The VVitch movie review: Robert Eggers' film is a true modern horror classic that deserves immediate viewing
In an era packed with nonsensical jump scares, true atmospheric horror movies are rare these days. Franchises like The Conjuring and Insidious tend to be more focused on the forgettable jack in a box moments than they are on truly messing with your head with pure dread.
In Robert Eggers’ The VVitch, there are no jump scares. When a gruesome shadow falls on a wall and a dark figure overlooking the moon comes into focus as the yawning strings of music begin to crescendo, you can either succumb to the film’s onslaught of terror or shut your laptop and get under your blanket hoping it would provide you safe haven. It plays more like a period drama with a supernatural twist than a standard issue ghost story. Though the film is just around 90 minutes, it is damn near impossible to forget.
We follow a family that is banished from civilization in 17th century New England. So, they set up camp next to a large forest which obviously contains something creepy. Before they know it, the youngest child of the family disappears in a game of peek-a-boo and its fate is immediately revealed to the audience in ways that will make the hair on the back of your neck stand. We’re then put right in the midst of a family that is mourning but also stuck in this godforsaken area because there is no other option.
A group of people stuck in an area away from humanity is a trope-y tactic given the genre but Eggers’ execution is little like anything you’ve seen before. Few movies have been able to conjure up creepiness this effectively. Much of the horror and structure of the film is finetuned to erode your sense of comfort the closer you draw to the sinister heart of the plot. As we follow the story from the point of view of the elder daughter Thomasin (Anya Tayor Joy) we’re beset by spooky moments and uncover mysteries in dimly lit wooden cabins that leads us nearer to the titular antagonist and the threat it poses.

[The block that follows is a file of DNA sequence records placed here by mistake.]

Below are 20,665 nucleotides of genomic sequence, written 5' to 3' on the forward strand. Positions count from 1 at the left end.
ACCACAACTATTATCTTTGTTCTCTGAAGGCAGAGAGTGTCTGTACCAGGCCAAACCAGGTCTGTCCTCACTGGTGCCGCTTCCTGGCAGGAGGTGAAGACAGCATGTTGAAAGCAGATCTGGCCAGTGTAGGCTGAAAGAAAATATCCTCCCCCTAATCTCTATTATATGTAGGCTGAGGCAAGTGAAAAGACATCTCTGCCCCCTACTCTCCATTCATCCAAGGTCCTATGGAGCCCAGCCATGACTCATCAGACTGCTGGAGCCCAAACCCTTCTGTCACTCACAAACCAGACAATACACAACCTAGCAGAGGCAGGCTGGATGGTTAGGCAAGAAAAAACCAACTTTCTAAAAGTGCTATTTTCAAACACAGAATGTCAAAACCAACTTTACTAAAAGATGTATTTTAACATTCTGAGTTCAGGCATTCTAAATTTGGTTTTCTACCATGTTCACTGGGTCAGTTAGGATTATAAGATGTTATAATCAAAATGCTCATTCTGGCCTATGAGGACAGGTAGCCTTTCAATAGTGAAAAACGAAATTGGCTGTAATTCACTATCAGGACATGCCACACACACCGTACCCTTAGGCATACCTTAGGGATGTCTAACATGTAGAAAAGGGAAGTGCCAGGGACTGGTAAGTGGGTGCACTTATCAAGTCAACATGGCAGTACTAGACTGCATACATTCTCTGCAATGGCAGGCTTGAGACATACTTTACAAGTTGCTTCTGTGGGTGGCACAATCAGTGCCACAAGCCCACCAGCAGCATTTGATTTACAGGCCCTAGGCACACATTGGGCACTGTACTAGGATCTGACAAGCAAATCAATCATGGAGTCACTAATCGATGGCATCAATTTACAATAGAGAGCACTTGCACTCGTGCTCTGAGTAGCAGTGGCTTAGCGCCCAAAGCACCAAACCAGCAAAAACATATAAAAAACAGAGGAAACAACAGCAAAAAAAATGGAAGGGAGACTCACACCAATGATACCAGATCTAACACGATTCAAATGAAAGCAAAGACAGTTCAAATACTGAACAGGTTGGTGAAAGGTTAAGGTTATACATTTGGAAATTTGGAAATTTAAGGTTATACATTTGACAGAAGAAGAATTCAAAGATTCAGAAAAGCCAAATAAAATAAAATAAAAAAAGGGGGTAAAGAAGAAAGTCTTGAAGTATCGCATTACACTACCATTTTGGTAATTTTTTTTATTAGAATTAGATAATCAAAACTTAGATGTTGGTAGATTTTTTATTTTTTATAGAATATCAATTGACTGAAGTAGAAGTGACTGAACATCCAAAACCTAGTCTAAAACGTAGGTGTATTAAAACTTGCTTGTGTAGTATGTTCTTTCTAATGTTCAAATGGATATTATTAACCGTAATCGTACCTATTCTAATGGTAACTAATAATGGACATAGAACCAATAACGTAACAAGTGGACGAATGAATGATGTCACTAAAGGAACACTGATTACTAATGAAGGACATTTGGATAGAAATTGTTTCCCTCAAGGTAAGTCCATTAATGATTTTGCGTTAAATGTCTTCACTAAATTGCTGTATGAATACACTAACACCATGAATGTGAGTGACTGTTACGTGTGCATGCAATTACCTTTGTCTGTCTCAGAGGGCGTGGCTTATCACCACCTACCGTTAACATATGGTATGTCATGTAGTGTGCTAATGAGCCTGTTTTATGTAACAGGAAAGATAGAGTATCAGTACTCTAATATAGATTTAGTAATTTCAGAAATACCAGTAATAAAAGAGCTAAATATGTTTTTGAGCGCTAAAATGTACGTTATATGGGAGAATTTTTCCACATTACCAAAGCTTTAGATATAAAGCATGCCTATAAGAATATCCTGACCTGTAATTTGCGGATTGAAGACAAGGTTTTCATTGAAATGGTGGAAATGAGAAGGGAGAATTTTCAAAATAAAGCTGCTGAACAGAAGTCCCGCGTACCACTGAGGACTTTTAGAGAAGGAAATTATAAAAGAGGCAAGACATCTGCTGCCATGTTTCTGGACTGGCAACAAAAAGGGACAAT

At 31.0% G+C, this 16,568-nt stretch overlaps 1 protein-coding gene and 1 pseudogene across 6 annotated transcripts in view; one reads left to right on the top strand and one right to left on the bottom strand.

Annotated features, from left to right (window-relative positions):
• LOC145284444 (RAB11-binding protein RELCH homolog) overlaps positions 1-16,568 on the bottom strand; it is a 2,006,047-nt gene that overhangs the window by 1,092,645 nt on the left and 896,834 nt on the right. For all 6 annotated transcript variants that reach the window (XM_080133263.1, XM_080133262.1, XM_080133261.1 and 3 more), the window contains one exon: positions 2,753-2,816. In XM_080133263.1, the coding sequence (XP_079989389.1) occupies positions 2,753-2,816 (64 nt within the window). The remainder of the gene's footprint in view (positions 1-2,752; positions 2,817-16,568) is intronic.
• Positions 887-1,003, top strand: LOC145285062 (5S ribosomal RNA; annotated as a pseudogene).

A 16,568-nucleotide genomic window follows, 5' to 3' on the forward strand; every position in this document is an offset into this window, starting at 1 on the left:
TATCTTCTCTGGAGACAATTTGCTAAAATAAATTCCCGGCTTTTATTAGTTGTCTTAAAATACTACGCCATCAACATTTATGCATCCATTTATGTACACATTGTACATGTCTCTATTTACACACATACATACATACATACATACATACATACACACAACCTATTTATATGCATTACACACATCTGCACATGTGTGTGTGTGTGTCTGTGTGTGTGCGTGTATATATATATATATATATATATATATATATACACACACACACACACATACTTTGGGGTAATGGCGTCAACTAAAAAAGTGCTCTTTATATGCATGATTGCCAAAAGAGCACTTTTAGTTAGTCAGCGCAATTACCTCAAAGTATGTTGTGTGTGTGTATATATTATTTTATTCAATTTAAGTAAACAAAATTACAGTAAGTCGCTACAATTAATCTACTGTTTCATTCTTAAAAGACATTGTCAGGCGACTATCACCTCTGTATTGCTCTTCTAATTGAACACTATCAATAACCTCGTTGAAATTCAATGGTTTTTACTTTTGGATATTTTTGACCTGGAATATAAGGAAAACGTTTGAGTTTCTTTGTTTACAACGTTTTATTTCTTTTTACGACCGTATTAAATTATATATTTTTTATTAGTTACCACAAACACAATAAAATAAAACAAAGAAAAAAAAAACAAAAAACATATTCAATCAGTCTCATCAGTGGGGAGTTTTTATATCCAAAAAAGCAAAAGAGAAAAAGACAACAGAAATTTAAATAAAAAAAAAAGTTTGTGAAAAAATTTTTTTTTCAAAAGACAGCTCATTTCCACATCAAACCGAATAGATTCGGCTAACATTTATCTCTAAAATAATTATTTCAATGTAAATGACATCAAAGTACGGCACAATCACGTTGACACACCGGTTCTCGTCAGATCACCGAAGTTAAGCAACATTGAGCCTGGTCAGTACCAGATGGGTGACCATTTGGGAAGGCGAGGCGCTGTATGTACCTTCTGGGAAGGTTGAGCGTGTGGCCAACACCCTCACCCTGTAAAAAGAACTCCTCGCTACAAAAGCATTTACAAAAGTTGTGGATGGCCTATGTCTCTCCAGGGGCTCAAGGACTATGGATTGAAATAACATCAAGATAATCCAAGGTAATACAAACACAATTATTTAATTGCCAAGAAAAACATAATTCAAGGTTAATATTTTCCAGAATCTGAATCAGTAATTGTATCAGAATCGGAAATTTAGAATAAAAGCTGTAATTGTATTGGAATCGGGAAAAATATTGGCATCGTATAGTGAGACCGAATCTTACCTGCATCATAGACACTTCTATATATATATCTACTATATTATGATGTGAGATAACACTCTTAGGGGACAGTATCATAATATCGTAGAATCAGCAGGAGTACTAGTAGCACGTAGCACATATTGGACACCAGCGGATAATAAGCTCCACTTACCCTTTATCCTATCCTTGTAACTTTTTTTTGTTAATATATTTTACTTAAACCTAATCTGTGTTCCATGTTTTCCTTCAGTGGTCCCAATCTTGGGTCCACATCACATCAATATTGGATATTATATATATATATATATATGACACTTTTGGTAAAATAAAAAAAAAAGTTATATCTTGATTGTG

You’re never at ease as the music by Mark Korven claws at the cockles of your heart; the cinematography by Jarin Blaschke offers a seemingly unending supply of unseen spaces at the corner of the frames that could hide something nightmarish, causing ripples into your perception. As Thomasin tries to save herself from the nightmare unfolding around her, the film’s technical expertise comes to the forefront imparting a sense of sanity degradation and hints of something sinister consistently in your field of vision. It’s a testament to the terrific direction that the viewer feels what Thomasin is supposedly feeling – endlessly isolated and helpless – with the threat levels and the nervousness caused by unpredictability always increasing. Eggers does a good job of pacing the film as well, gradually expanding the family’s dynamics and the place they are holed up in, and mixing in jaw clenching sequences like one where children are being attacked in a barn by a witch.
Beneath the atmospherics, there is an undercurrent of social commentary that elevates the story — which is strong by itself — but is weaved in very effectively, making you explore the characters and the evil bubbling at the surface of their humanity. Yet, what really adds a quality of unsettling authenticity to the film is the unshakable feeling of discovery and inevitability of some kind of horrific climax – which does happen and will stay with you through many sleepless nights.
The VVitch is a true modern horror classic and one of the scariest movies in recent memory – it is also a rare film that establishes an inescapable mood that sticks with you. Any fan of horror should watch this one immediately; by the time the film ends, you’ll feel like you just watched something you were probably forbidden from doing so. The guilt you feel is, as someone named Black Phillip in the film says, "delicious."
The VVitch is currently streaming on Netflix India
Updated Date: May 09, 2018 14:11 PM